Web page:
Politicians Must Declare Religious Interests, Say Secularists

Politicians who are affiliated to religious bodies should declare on their nomination forms whether they will be primarily serving their religious beliefs or the interests of their constituents, says the National Secular Society. The call comes in a letter to the Electoral Commission, a government body that oversees the electoral process.

The NSSís concern has been prompted by the publication by the Vatican of a document ("Doctrinal Note on Some Questions Regarding the Participation of Catholics in Political Life") calling for Catholic politicians to unquestioningly support Catholic doctrine.

The document cites abortion, euthanasia and gay marriage as particular as "non-negotiable" issues that Catholic politicians have a "duty" to oppose. Related issues are thought to include stem cell and embryo research. The guidelines make reference to concerns about "scientific progress" and also cite: "the emergence of ambiguities or questionable positions in recent times." The 17-page leaflet is approved by the Pope and signed by Cardinal Joseph Ratzinger, the head of the Congregation for the Doctrine of the Faith (previously known as the Inquisition).

Keith Porteous Wood, Executive Director of the National Secular Society, said: "This document is profoundly anti-democratic. Politicians have been elected to serve the interests of their constituents, not those of the Vatican. In Britain, and most of the rest of Europe, the vast majority of the population does not support the Catholic line on abortion, euthanasia, contraception and a host of other issues. It is an abuse of democracy for the Vatican to seek to control Catholic politicians like puppets in order to have its doctrines imposed through law or enforced in the actions and policies of public bodies."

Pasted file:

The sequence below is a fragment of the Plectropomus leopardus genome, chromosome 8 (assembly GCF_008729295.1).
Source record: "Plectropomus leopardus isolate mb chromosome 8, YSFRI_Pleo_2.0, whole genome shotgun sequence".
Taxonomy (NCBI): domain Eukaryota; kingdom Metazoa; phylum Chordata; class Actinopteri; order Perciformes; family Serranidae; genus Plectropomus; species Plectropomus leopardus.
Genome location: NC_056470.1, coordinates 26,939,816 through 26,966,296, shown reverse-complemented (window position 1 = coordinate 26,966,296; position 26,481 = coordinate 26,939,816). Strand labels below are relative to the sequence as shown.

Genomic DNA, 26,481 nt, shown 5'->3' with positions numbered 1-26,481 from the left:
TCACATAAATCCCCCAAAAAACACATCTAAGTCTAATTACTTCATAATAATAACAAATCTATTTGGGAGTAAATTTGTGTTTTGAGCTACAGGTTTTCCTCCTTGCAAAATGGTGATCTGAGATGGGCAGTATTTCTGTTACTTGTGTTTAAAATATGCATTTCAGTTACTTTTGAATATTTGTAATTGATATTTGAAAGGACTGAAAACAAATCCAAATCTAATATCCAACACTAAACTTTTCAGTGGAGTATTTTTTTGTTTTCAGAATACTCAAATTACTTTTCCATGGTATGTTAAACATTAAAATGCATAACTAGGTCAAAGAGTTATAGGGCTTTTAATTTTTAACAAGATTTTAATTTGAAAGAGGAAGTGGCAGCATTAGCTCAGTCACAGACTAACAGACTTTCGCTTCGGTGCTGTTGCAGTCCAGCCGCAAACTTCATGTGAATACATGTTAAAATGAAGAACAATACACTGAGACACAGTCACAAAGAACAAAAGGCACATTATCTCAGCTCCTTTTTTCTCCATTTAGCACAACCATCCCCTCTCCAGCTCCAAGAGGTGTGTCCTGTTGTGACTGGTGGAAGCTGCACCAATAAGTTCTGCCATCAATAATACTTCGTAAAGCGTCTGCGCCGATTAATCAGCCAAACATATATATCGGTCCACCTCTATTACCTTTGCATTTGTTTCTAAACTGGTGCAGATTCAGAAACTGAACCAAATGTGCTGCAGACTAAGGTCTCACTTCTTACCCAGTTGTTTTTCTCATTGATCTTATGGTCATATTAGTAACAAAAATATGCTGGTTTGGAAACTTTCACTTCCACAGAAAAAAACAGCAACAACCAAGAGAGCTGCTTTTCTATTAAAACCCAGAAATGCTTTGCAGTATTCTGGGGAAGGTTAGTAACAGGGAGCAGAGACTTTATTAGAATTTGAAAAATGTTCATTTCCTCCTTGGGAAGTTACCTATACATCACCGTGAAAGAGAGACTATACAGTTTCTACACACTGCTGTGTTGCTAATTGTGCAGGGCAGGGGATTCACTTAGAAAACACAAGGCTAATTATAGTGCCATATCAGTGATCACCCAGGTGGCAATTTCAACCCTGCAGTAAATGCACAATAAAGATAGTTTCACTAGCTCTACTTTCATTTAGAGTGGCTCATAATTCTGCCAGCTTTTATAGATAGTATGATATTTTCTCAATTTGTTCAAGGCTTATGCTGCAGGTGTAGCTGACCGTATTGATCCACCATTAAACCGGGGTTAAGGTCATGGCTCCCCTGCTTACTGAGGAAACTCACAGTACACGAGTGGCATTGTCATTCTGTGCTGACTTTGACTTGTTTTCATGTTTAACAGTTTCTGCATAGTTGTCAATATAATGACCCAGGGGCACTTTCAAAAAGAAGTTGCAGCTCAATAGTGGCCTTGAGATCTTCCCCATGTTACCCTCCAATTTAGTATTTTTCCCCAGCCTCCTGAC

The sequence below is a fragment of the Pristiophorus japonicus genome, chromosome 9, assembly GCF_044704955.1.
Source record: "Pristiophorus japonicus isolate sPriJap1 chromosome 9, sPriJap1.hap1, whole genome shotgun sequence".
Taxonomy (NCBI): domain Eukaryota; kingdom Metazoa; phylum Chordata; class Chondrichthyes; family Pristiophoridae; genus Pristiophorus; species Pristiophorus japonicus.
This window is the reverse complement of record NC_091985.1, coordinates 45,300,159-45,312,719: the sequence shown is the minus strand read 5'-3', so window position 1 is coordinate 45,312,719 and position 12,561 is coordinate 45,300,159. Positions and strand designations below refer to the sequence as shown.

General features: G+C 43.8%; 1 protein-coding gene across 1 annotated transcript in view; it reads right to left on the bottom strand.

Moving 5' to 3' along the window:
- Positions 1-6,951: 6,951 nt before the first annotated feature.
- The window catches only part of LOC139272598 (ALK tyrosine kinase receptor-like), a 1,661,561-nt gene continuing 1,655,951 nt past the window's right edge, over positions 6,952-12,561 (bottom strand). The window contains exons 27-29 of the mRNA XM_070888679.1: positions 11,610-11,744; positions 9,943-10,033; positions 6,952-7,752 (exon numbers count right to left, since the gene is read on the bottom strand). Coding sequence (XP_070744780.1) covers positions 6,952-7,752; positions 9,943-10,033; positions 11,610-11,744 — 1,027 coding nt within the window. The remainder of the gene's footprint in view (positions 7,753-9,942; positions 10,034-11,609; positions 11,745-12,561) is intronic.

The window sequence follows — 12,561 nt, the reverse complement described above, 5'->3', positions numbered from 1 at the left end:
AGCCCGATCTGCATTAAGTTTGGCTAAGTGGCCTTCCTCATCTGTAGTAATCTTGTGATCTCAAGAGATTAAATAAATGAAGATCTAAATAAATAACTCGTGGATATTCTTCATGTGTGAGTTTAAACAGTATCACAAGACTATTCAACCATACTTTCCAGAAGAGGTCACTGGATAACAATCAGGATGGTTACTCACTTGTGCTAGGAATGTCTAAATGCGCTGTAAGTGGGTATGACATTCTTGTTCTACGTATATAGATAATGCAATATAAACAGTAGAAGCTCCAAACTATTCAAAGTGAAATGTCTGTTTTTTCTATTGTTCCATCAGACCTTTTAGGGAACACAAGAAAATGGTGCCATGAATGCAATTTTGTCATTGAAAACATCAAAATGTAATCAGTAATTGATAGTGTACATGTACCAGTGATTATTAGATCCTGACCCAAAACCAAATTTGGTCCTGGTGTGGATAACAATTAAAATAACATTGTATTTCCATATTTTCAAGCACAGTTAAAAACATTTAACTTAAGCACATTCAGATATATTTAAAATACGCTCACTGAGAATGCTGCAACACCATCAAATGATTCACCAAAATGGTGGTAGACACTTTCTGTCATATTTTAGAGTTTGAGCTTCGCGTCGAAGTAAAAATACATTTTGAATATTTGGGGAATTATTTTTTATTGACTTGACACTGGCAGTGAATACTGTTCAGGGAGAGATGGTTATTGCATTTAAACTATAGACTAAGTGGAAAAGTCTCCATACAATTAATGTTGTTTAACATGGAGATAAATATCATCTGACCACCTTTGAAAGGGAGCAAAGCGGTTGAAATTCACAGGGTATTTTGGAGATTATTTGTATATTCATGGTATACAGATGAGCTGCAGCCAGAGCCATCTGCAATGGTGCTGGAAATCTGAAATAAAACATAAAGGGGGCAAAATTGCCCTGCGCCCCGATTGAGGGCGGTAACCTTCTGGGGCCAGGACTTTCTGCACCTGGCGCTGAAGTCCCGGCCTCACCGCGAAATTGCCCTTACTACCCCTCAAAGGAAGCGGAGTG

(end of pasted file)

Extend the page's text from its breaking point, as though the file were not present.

Mr Wood said that what the Pope was doing smacked of totalitarianism. "To say that contentious issues are non-negotiable in a free society is unacceptable and repressive."

In the letter to the Electoral Commission, the NSS asks that politicians be required to declare any religious interests on their nomination form, and to state whether they intend to promote these interests over and above the needs and wants of the electorate.

Keith Porteous Wood added: "The electorate should know where their candidates stand. If a politicianís actions are going to be dictated by the Vatican Ė or any other religious body - then this needs to be clearly stated before an election. Were this to be required, it would be less easy for politicians to attain power under false pretences and then act against the desires of the people who gave them that power, unaware of their true allegiances."

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